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Only “up to” highway speeds?
Most supercars are driven infrequently. I haven't heard of these cars suffering mechanical issues due to lack of use; and it certainly doesn't hurt their resale values. Personally I only drive my R8 every 1-2 weeks and have had no issues. That said, when I do drive it, its usually for at least 30 minutes and I take the car up to highway speeds.
 

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Other than not driving it when there's salt on the roads in the winter, I drive mine as often as I possibly can. It's very therapeutic.
I take mine out at least every weekend, year-round, that it's not raining or below 50^F, and you're right. . .it's very therapeutic. If it's going to sit for more than three days, I connect the CTEK. #becausechangingthebatteryinthisthingsucks :rolleyes:
 

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Starting a car up every now and then and letting it idle is worse than doing nothing. By far the greatest engine wear occurs when below normal operating temperature, so the aim is to get to that temp as fast as possible with straining the engine or other components. In addition, short periods idling rather than driving are bad for the exhaust due to the accumulation of moisture and heat.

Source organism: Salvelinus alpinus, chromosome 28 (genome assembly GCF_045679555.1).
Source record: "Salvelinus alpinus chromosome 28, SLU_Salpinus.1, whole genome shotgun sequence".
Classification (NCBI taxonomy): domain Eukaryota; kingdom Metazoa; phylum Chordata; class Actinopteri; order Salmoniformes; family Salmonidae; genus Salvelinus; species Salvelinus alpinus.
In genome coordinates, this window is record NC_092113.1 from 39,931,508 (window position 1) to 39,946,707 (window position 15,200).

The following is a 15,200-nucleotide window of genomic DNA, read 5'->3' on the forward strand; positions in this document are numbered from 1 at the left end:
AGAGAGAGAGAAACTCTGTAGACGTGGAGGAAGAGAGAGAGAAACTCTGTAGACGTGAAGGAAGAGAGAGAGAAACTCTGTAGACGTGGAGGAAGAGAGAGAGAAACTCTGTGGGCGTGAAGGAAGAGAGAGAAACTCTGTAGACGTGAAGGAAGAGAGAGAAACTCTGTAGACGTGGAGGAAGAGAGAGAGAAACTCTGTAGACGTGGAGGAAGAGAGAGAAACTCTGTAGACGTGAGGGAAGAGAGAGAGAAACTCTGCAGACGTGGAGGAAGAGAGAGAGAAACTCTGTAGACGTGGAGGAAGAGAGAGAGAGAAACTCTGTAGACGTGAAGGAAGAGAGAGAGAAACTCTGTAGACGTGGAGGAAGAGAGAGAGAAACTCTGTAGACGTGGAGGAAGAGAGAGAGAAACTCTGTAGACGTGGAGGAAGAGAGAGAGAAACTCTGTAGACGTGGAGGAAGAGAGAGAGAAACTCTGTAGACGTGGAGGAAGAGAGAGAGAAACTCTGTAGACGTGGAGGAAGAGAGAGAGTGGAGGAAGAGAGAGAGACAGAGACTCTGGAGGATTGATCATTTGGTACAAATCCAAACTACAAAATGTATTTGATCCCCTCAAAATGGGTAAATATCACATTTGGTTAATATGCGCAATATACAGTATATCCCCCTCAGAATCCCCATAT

This also relates to daily driving. It is bad practice to warm up a car, even before a drive, by idling.
I know people who just start their car once a week for 10 minutes and let it idle. I'm told the car needs to be driven to the point where all fluids get a chance to reach normal operating temperatures.
 

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I get mine out most weekends, not good for maintaining the cars value at the point of resale, but I don’t value sale price, so much as the enjoyment of driving the car. If I valued minimising loss on sale, the best way to avoid that is to, well, not buy a car!
 

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i think there's no concrete answer, all personal preference. Even if there are confirmed damages due to sitting too long, such as dried out seals/rubber, it cant be found until years later. I say drive it as much as you can, I try not to let each car sit more than 2-3 weeks, even if that means i need to do a short grocery or bank run, i would take the opportunity to swap them out from time to time to make sure they get equal love lol